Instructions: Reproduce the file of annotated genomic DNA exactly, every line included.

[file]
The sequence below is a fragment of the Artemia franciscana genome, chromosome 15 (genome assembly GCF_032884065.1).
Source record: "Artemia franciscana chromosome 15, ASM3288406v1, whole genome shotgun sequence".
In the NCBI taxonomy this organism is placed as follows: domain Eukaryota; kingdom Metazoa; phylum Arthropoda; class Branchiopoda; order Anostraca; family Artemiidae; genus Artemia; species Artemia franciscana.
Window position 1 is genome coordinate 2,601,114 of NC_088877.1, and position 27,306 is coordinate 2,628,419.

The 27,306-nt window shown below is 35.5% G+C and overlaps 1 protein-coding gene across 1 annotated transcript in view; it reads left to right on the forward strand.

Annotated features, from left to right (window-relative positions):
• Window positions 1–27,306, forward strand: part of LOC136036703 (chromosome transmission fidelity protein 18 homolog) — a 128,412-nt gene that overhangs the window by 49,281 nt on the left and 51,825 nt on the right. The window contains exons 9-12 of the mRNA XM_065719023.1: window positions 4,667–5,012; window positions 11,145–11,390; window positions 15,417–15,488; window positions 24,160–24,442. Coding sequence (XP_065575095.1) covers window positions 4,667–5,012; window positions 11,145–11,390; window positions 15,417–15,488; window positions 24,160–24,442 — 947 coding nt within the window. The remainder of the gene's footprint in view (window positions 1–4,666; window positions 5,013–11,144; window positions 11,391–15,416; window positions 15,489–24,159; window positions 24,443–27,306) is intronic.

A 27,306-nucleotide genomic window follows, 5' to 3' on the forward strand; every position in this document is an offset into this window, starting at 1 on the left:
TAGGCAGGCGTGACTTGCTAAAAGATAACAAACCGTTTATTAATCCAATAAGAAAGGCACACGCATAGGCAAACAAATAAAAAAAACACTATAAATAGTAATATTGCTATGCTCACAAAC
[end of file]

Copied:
The sequence below is a fragment of the Artemia franciscana genome, chromosome 15 (genome assembly GCF_032884065.1).
Source record: "Artemia franciscana chromosome 15, ASM3288406v1, whole genome shotgun sequence".
In the NCBI taxonomy this organism is placed as follows: domain Eukaryota; kingdom Metazoa; phylum Arthropoda; class Branchiopoda; order Anostraca; family Artemiidae; genus Artemia; species Artemia franciscana.
Window position 1 is genome coordinate 2,601,114 of NC_088877.1, and position 27,306 is coordinate 2,628,419.

The 27,306-nt window shown below is 35.5% G+C and overlaps 1 protein-coding gene across 1 annotated transcript in view; it reads left to right on the forward strand.

Annotated features, from left to right (window-relative positions):
• Window positions 1–27,306, forward strand: part of LOC136036703 (chromosome transmission fidelity protein 18 homolog) — a 128,412-nt gene that overhangs the window by 49,281 nt on the left and 51,825 nt on the right. The window contains exons 9-12 of the mRNA XM_065719023.1: window positions 4,667–5,012; window positions 11,145–11,390; window positions 15,417–15,488; window positions 24,160–24,442. Coding sequence (XP_065575095.1) covers window positions 4,667–5,012; window positions 11,145–11,390; window positions 15,417–15,488; window positions 24,160–24,442 — 947 coding nt within the window. The remainder of the gene's footprint in view (window positions 1–4,666; window positions 5,013–11,144; window positions 11,391–15,416; window positions 15,489–24,159; window positions 24,443–27,306) is intronic.

A 27,306-nucleotide genomic window follows, 5' to 3' on the forward strand; every position in this document is an offset into this window, starting at 1 on the left:
TAGGCAGGCGTGACTTGCTAAAAGATAACAAACCGTTTATTAATCCAATAAGAAAGGCACACGCATAGGCAAACAAATAAAAAAAACACTATAAATAGTAATATTGCTATGCTCACAAAC